Overall: Game play is smooth, lagging only occasionally, and the graphics are rendered beautifully, if a little cartoonish.  I found the game to be immensely playable on the iPhone, to the point that , even though it’s only been a few days, I haven’t had the desire to go back to play it on my Nintendo DS.


If you like the Civilization franchise then you really should take a look at this implementation.  Considering how iPhone/iPod Touch Applications have been selling lately, maybe Nintendo does have something to  be concerned about – especially if the implementations continue to be as good as Civilization Revolution !  Civilization Revolution is available at the ITMS AppStore for $9.99.

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About the Author

Christopher Gavula
Chris has been a COBOL programmer, a desktop support technician, network engineer, telecommunications manager, and even a professional musician. Currently, he is focused on deploying Voice over IP technologies in a large, corporate setting. He started working full-time at the tender age of 14, even before there were PCs, and will probably be working and trying to finish “just one more project” as he’s lowered into the grave.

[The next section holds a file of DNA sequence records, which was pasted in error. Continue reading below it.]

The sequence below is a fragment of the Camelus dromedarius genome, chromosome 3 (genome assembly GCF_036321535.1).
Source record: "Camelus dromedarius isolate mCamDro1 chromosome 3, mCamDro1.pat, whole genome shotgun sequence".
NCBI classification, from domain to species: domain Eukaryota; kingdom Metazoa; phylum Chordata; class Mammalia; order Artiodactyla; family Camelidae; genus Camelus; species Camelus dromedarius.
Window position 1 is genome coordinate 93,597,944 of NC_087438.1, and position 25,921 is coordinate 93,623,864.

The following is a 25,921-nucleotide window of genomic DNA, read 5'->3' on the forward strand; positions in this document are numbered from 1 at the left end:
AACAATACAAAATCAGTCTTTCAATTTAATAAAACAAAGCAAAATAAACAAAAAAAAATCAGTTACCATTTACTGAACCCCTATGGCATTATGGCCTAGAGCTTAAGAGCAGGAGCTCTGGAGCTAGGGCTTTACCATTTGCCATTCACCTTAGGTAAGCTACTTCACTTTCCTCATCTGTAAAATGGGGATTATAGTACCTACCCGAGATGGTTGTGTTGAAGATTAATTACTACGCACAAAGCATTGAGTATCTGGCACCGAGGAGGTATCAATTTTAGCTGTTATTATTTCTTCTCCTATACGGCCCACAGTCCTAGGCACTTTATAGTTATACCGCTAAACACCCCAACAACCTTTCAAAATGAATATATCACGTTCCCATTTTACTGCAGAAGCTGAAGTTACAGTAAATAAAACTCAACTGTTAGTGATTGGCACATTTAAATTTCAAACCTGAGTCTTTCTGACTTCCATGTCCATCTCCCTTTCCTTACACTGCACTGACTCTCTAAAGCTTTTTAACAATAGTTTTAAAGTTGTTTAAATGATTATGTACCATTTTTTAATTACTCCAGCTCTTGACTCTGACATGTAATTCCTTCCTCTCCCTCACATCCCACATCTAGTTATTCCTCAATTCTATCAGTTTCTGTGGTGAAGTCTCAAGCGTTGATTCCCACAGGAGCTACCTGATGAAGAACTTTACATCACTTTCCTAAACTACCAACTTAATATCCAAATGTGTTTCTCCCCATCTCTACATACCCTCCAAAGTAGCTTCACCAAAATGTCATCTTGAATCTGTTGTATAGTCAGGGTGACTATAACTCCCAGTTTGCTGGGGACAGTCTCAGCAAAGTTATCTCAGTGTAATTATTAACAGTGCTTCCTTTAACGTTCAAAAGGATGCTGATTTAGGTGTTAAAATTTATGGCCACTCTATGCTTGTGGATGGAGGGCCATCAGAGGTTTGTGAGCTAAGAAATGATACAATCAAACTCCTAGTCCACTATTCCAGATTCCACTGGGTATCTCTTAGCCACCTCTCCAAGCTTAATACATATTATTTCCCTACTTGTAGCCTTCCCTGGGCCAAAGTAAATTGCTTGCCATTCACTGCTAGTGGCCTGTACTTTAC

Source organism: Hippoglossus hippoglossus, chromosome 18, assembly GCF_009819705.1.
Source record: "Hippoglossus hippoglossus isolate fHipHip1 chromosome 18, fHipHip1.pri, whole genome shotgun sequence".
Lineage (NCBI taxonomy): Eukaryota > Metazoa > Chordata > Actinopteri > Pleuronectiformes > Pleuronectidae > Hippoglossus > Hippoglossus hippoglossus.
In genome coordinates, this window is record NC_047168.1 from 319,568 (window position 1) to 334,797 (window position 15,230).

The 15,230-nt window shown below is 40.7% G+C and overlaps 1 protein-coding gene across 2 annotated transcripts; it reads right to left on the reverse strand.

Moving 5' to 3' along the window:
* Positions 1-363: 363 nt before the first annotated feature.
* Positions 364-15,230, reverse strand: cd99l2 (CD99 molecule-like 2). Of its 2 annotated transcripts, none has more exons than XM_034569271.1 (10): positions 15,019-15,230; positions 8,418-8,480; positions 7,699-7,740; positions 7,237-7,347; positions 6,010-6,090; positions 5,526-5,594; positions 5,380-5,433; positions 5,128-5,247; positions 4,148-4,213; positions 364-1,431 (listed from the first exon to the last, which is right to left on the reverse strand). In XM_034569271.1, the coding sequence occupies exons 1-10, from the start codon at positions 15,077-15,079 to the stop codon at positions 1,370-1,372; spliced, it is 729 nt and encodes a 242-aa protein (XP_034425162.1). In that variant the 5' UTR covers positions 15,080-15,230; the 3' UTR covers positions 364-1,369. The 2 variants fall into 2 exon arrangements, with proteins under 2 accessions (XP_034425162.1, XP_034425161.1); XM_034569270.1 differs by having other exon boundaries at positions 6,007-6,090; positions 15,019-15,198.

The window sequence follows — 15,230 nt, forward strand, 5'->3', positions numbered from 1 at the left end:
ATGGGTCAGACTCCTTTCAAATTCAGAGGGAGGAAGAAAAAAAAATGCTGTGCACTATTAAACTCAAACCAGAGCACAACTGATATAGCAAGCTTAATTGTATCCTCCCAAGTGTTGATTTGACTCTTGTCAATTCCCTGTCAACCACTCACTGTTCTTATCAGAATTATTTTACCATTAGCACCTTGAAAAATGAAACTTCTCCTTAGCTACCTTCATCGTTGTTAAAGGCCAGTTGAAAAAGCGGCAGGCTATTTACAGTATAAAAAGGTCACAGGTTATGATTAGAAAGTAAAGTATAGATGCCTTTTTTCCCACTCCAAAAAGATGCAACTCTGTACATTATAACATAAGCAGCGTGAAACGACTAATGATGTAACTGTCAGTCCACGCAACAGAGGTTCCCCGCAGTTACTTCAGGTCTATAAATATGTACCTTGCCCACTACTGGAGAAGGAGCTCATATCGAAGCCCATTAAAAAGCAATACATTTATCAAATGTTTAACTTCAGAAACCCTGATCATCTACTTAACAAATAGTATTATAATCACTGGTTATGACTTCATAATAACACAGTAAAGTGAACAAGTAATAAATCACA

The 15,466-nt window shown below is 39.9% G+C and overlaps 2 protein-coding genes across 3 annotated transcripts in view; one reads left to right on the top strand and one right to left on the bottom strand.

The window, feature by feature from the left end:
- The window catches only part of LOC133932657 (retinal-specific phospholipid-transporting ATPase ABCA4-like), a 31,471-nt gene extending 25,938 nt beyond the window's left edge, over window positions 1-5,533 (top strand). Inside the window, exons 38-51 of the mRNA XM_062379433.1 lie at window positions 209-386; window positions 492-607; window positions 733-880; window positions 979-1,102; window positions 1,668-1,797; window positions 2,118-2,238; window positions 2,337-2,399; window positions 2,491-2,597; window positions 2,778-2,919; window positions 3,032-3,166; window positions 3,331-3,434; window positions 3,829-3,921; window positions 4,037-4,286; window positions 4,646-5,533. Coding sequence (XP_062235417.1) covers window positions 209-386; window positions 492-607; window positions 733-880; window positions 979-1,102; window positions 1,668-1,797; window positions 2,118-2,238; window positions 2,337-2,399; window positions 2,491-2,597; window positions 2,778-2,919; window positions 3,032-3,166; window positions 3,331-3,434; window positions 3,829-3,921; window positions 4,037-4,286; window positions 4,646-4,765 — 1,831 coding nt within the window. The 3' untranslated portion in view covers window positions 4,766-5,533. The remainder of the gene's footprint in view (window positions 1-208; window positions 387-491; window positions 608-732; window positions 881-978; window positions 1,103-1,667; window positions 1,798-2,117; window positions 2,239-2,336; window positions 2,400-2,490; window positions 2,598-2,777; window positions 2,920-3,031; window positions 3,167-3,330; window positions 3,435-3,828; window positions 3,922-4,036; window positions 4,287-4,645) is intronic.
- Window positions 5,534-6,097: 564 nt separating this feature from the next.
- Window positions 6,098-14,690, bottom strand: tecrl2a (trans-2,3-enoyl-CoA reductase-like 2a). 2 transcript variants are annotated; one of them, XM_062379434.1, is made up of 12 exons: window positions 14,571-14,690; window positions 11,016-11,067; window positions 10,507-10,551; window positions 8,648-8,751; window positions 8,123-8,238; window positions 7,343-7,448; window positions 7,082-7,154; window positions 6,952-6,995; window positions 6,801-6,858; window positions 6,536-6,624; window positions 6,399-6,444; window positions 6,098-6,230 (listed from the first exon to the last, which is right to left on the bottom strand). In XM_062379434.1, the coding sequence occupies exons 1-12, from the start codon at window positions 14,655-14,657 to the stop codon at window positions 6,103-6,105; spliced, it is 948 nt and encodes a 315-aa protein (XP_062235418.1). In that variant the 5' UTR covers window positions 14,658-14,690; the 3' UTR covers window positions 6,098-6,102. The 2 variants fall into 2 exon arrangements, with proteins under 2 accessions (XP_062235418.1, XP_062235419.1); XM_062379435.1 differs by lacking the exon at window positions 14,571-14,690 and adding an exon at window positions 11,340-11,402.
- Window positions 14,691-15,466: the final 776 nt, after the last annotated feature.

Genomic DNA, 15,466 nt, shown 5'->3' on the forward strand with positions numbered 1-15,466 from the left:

2 Comments on "Civilization Revolution Comes to the iPhone Review"

  1. I love this as well, Chris, but have a couple of questions:
    – What device are you playing on? I am using an iPod Touch and found it laggy *most* of the time.
    – Have you compared directly with the DS? While the price is cheaper for the iPhone, I found the precision of the touch interface and the difficulty better done on the DS. On the iPhone I was trying to move the units and I moved the screen more than a couple of times.
    – Regarding difficulty, this is tough to quantify, but I had a game set up identically on both and used the same production-focus for St Petersburg near the British … but on the DS they were constantly near ready to defect and join the British Empire but on the iPhone I never got more than a complaint.

  2. Christopher Gavula | August 17, 2009 at 12:27 pm |